Unfortunately, and also like a politician, I had too few specific plans on how to achieve those ideas. None came to pass. (Well, I do believe our Play Hard Rest Easy guides raised the bar for travel guidebooks.)
I learned–and continue to learn–that global thinking is fine, but promising ideas, like promising book proposals, are nothing unless realized.
What caused the move from thought to action–specifically, to doing something about children who are not read to on a daily basis?
In part, it was the giddy freedom that came with starting my own business: I can come to work in a pink tutu if I want led to Why can’t I make a difference by donating money to build literacy?
Without too much financial (versus emotional) deliberation, the decision was made. I got–and sometimes get–blank stares when I share our 1 percent pledge. (These folks are quick to inquire about the assets–computer equipment, office furniture, backlist titles–I might sell should I “…um…choose to get out of the business.”)
In retrospect, was it foolhardy as a fledgling company in a razor-thin-margin industry to focus on philanthropy from the start? Maybe. But before you get in line to bid on any Chapter 11 goodies, consider the business benefits we’re discovering.
Philanthropy is good PR. My first inclination was not to sully our efforts by promoting them, but now I see things differently. First, by sharing our story, we raise awareness of the core issue, illiteracy, and maybe encourage other companies to do what we’re doing. Second, our pledge gives us an edge against other publishing houses pushing their news to the media. Newspapers and magazines are hungry for uplifting stories, and each time we get a story placed, Walkabout Press gets exposure.
Philanthropy drives sales. Consumers like to purchase products that meet their needs and connect them to a greater cause. When customers read our commitment on the back of our books, they get an emotional connection they may not get from a competitor’s product.
(Incidentally, I did not print the pledge on our first book. When Rock Solid Golf was nearing final production, I was standing in line at Starbuck’s behind two young women who were comparing several music CDs for sale at the point of purchase. “Look, this CD gives money to alleviate hunger in Africa,” said one. They bought the hunger-related CD. And I went home to add the pledge on all our books.)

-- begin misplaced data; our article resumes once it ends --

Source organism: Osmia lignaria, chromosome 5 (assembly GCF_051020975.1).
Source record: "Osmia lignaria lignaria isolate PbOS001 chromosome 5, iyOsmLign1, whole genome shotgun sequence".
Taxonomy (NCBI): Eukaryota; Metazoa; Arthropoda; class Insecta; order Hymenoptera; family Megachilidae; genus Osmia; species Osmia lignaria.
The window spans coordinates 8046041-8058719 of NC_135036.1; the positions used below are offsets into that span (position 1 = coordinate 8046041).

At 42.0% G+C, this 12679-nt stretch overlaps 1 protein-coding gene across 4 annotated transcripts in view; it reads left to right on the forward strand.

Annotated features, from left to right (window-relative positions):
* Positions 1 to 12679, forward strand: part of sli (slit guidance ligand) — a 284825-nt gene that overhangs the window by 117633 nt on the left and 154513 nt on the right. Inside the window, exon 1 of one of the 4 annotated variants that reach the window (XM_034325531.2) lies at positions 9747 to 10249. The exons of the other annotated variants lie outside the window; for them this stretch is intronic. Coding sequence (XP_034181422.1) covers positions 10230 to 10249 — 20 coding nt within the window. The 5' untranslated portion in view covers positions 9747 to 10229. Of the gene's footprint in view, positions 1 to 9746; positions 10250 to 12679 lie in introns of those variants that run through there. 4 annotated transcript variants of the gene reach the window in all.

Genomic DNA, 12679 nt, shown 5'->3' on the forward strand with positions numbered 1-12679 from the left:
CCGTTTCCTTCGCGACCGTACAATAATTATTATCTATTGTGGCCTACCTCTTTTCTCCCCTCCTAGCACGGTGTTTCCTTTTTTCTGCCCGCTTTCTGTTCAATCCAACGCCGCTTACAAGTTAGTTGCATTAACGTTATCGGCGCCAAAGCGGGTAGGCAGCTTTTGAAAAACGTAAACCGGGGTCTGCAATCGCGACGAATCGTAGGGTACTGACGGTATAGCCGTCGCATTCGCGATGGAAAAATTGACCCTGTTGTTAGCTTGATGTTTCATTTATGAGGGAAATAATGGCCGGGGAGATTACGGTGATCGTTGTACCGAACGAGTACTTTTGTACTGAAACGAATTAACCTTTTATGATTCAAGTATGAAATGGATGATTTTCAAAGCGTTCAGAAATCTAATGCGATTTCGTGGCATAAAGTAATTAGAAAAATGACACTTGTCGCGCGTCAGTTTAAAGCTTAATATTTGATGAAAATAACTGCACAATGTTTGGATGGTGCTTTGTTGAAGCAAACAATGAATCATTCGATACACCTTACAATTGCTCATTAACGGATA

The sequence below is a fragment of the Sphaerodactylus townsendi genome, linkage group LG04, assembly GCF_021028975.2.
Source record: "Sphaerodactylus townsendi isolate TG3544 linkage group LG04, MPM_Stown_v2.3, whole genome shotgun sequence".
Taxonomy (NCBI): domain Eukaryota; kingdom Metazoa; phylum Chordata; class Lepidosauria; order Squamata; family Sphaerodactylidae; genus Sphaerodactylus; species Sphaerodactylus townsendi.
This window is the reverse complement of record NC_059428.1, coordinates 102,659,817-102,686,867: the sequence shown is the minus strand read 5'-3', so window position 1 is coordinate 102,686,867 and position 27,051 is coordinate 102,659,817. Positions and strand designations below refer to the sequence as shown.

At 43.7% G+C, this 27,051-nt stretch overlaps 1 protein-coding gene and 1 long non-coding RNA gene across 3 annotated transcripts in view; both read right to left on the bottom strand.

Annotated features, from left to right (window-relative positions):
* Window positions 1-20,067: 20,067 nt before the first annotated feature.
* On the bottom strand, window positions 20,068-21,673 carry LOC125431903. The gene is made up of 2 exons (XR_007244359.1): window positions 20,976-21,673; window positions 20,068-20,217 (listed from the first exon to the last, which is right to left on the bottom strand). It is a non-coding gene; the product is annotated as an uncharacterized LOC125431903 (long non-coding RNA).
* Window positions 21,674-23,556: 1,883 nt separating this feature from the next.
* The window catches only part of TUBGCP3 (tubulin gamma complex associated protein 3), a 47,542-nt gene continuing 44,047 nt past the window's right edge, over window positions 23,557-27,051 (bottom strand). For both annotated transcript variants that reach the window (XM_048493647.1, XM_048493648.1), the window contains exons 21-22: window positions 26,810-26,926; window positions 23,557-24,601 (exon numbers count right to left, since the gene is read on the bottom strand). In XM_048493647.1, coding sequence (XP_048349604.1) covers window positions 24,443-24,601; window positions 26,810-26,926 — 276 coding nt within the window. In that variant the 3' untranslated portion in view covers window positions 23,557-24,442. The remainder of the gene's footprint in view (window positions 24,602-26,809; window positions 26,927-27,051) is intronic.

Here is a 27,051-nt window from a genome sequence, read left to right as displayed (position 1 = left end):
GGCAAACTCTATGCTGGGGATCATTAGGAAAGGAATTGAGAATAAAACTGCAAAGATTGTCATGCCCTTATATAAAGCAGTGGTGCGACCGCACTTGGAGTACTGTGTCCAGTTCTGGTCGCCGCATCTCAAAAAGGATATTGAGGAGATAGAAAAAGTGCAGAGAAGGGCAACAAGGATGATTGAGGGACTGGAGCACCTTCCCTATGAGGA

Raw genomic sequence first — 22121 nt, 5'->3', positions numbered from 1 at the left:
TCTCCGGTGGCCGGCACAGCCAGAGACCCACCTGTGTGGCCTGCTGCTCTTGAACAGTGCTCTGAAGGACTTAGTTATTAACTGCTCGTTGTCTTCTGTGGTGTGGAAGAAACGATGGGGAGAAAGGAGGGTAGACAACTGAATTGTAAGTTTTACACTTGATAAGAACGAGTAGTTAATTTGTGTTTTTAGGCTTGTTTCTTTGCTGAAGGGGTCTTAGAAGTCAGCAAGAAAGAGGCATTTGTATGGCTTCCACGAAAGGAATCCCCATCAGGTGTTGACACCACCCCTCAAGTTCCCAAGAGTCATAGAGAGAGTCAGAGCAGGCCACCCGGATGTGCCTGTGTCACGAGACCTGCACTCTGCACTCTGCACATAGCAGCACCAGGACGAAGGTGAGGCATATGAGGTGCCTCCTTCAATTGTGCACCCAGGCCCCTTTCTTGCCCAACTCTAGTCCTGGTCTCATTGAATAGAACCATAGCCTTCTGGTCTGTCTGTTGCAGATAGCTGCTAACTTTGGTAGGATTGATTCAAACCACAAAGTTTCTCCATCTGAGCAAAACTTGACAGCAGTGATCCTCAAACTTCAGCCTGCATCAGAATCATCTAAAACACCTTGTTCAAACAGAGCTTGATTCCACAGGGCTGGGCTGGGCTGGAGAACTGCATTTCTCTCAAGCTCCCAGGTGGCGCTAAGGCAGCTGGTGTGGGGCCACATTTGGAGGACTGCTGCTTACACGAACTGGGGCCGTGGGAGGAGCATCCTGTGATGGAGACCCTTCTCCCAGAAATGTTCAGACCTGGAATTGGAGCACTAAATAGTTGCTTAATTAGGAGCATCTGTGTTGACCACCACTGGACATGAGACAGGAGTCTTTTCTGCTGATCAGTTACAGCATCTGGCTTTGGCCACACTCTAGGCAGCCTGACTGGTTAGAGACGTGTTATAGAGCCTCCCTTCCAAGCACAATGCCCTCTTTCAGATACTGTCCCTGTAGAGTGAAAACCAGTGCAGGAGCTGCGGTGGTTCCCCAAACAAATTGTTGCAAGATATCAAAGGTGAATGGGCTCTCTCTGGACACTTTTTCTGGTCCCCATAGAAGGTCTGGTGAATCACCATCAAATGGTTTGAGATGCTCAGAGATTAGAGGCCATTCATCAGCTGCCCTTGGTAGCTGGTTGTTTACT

Philanthropy sets higher goals. Because we give 1 percent of our profits away, we also raise our sales goals, which are expressed as, “This year, we want to give $X away.” As Jack Welch showed at GE, it’s possible to take aggressive sales goals, stretch them 10 percent, and nearly always meet them. We’re hoping to do that here.
Realistically, in the next five years, we may not make a profit every year, particularly when we put four or five books into production or when I make the transition to paying myself a salary. But when things look tough, instead of saying, “Let’s stop this program,” we’ll ask, “What can we do to generate more revenue and cut expenses?”
Philanthropy lowers costs. Of course, contributions are deductible and help offset our tax burden, but there’s another surprise benefit. We used to have trouble finding interns willing to work without pay. But after we began sharing our pledge more openly, we received several resumes from interns willing to work just for the experience and for being part of a greater good.
This May Be the Best Benefit
Finally, there’s another business benefit, though it’s less immediate.
By promoting literacy, we’re helping create new generations of readers who may one day become customers of ours.
And even further removed, it’s conceivable that the butterfly-wing-flapping effect of our small contribution is that we’re helping close, or hold at bay, the chasm between the haves and the have-nots–that somehow our effort may be helping maintain the social structure that supports our free-market economy.
See? Time to stop thinking and get back to acting.
Malcolm Campbell — president of Charlotte-based Walkabout Press (www.walkaboutpress.com), publisher of the Play Hard Rest Easy soft-adventure travel guides–reports that “none of Walkabout Press’s books is tested on animals.” The newest one is Play Hard Rest Easy: New Mexico & Arizona.